Just as a sanity check, this isn’t going to break into a million pieces once v3 is out is it?
    (I’m now starting to roadmap the migration to Python 3 and Cement 3)
    BJ Dierkes
    @derks
    No no… most of the core api will be pretty well intact (loading plugins, etc). Especially if you build off of cement.ext.ext_argparse.ArgparseController
    Craig Schlegelmilch
    @cschlegelmilch
    Which I am. Good stuff.
    BJ Dierkes
    @derks
    Major design change will be things like from cement.core.foundation import CementApp will be from cement import App
    Simplifying usage
    Craig Schlegelmilch
    @cschlegelmilch
    Nice. You know when its going to drop?
    I promise not to hold you to it
    BJ Dierkes
    @derks
    from cement.ext.ext_argparse import ArgparseController, expose … will be from cement import Controller, ex … things like that.
    I’ve made a few of the major changes already… I’m actually focussig mainly on revamping the site and documentation
    I’m hoping for later this year
    I’m rewriting SphinxDoc to Markdown… it’s mostly just tedious work right now… then I will button up the major design changes I wanted to roll out
    p3j4p5
    @p3j4p5
    Hi everyone,
    I hope this is the right place to ask.
    I've started working on a project that is using the Cement framework and I would like to ask a few things.
    We are using a plugin that takes a number of config options.
    Those options get set in the expected place in: /etc/<project_name>/<project_name>.conf
    The question is, what is the most elegant way to retrieve the config options inside a plugin?
    I know it is possible to do something like: self.app.config.get('section', 'option') in the _setup function of the plugin but is there a way retrieve that information without invoking app?
    Didn't have much luck when reading the docs, so I would appreciate if someone could point me to the right place.
    Thanks,
    Paul
    BJ Dierkes
    @derks
    what is the reason for not wanting to invoke app?
    if it is simply because it is annoying to call self.app.config.get (understandable) you could create a shortcut like using get_section_dict
    like self.config = self.app.config.get_section_dict(‘my_plugin’) … then just use self.config[‘my_key’] through out your plugin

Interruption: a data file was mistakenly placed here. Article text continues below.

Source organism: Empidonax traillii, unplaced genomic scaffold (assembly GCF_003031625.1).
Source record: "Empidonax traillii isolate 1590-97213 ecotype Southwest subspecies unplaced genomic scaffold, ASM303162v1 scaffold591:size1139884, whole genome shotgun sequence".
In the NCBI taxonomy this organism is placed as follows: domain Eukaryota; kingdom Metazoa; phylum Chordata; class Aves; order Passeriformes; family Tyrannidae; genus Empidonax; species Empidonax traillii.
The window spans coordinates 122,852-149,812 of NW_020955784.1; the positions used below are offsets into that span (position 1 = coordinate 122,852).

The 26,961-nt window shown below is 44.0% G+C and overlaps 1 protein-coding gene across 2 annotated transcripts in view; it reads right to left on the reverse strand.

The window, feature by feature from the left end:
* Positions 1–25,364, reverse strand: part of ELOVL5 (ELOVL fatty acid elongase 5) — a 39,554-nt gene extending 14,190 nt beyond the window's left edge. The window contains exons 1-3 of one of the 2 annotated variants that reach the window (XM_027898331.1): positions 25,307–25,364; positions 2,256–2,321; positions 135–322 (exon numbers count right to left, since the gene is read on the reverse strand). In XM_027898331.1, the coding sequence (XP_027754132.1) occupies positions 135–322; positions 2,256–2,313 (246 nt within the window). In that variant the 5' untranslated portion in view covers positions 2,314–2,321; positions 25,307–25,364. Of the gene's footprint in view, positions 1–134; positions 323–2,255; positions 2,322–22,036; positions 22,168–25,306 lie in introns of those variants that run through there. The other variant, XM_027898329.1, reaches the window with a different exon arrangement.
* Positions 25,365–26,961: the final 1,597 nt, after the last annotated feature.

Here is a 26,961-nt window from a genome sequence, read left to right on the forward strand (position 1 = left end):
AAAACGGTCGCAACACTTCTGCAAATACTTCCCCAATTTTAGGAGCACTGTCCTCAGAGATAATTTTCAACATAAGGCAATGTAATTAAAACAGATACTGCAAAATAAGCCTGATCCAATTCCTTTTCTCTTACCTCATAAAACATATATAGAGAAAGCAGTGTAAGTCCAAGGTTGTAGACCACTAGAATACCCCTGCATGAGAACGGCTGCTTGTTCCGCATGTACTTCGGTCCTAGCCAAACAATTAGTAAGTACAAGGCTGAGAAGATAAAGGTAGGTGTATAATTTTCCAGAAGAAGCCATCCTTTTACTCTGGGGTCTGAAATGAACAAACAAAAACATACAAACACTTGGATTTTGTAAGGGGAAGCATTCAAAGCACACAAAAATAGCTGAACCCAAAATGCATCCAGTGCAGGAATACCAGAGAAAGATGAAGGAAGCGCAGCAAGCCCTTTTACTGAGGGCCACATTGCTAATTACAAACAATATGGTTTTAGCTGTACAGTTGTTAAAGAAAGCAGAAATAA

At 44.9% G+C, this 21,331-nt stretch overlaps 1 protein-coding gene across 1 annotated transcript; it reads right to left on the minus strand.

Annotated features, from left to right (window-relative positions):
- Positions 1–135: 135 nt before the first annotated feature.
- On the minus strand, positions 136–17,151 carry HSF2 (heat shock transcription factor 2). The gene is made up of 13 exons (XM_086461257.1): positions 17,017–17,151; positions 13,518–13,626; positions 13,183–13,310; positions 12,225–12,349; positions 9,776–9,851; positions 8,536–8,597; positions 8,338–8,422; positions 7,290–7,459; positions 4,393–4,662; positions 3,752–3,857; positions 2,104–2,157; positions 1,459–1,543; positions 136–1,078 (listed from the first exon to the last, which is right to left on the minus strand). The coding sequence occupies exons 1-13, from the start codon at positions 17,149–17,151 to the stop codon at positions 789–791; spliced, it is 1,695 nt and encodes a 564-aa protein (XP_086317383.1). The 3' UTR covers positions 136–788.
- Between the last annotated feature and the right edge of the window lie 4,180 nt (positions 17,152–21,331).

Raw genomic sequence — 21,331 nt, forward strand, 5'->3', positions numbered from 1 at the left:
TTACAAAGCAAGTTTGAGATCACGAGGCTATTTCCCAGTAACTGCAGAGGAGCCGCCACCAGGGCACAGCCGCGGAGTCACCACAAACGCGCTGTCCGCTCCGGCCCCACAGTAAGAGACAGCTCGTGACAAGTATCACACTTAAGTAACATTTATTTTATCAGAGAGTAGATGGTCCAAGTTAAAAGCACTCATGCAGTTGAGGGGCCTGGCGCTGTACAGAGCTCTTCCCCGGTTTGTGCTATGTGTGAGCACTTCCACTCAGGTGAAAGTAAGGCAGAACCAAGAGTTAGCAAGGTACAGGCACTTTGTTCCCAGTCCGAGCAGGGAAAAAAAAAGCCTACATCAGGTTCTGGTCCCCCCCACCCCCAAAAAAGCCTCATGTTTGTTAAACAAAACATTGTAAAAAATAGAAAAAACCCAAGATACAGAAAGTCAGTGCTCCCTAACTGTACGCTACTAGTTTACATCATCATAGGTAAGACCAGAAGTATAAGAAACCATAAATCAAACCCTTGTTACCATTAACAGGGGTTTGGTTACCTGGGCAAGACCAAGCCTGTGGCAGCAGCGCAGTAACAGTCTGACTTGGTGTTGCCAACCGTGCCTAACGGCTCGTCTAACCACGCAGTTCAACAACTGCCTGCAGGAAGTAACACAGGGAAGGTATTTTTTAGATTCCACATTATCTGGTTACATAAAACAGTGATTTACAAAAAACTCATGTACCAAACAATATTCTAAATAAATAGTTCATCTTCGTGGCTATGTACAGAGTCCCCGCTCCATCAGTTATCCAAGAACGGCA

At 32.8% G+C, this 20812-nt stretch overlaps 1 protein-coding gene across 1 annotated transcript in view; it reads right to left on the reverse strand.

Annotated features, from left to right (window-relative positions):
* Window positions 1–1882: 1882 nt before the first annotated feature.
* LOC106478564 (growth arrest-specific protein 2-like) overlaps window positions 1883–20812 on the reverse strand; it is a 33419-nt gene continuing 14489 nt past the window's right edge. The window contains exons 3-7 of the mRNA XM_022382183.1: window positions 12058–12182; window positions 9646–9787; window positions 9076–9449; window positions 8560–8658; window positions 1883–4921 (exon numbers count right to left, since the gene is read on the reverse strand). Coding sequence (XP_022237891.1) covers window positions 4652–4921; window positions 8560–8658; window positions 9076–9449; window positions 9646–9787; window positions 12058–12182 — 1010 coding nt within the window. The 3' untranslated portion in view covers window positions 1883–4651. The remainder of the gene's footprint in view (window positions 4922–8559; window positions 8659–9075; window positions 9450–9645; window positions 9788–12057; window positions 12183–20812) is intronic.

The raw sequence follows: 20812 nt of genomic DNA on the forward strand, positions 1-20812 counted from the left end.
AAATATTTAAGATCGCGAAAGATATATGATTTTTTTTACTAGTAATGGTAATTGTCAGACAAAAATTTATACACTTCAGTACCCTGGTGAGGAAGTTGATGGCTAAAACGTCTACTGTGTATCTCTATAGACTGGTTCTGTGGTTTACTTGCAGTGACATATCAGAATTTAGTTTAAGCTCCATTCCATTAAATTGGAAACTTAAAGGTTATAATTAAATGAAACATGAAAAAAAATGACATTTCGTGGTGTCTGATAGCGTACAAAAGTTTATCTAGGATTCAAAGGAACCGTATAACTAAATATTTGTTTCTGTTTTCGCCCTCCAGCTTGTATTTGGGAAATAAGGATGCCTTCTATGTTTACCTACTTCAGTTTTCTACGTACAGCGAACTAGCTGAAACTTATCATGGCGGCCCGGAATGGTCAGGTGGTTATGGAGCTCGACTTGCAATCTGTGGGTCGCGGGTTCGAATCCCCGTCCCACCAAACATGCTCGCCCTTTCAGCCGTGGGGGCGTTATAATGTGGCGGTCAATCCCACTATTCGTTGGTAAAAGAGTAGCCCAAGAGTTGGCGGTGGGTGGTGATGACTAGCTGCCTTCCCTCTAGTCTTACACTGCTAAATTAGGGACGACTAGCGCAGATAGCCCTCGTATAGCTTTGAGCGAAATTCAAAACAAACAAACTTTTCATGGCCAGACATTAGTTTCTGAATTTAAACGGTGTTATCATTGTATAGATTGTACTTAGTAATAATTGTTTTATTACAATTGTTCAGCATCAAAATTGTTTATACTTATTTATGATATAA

@p3j4p5 ^
    p3j4p5
    @p3j4p5
    Thanks,
    The main reason is that app is only available in the `_seti
    The main reason is that app is only available in the _setup method.
    BJ Dierkes
    @derks
    actually, app is passed to the _setup() method … because that is called when the plugin is instantiated during app.setup(). You should set self.app = app in _setup() .. or if you subclass from cement.core.handler.CementHandler just make sure you super() in _setup() and it does that
    afte app.setup() you can access self.app anywhere in the plugin class
    p3j4p5
    @p3j4p5
    okay, thank you @derks! I will try that
    zero-signal
    @zero-signal
    Hi! Just getting to grips with the framework although have hit a stumbling block. Using cement 2.10.2 and following the BOSS app creation documentation. Created an app although when I run it it doesnt seem to load the example.py plugin module. Have not modified the BOSS app in anyway. Any thoughts? Can post debug output if that is any use?
    Checked for tickets relating to this on both cement and BOSS issue trackers but cannot see anything obvious
    Thanks in advance
    BJ Dierkes
    @derks
    @zero-signal have you setup a config file… usually ~/.yourapp.conf ?
    and I assume you used boss to create a cement-app and also cement-plugin? You need to configure plugin_config_dir and plugin_dir in a configuration file in order to find plugins..
    zero-signal
    @zero-signal
    @derks thabks for getting back to me. I ended up symlinking myapp/config/app.conf created by the boss cement-app to the location you suggested and the same for plugins.d conf directory. All is working well and I can start developing the app now. I mistakenly assumed after running setup.py develop that it would pick up the configs. Thanks for the help!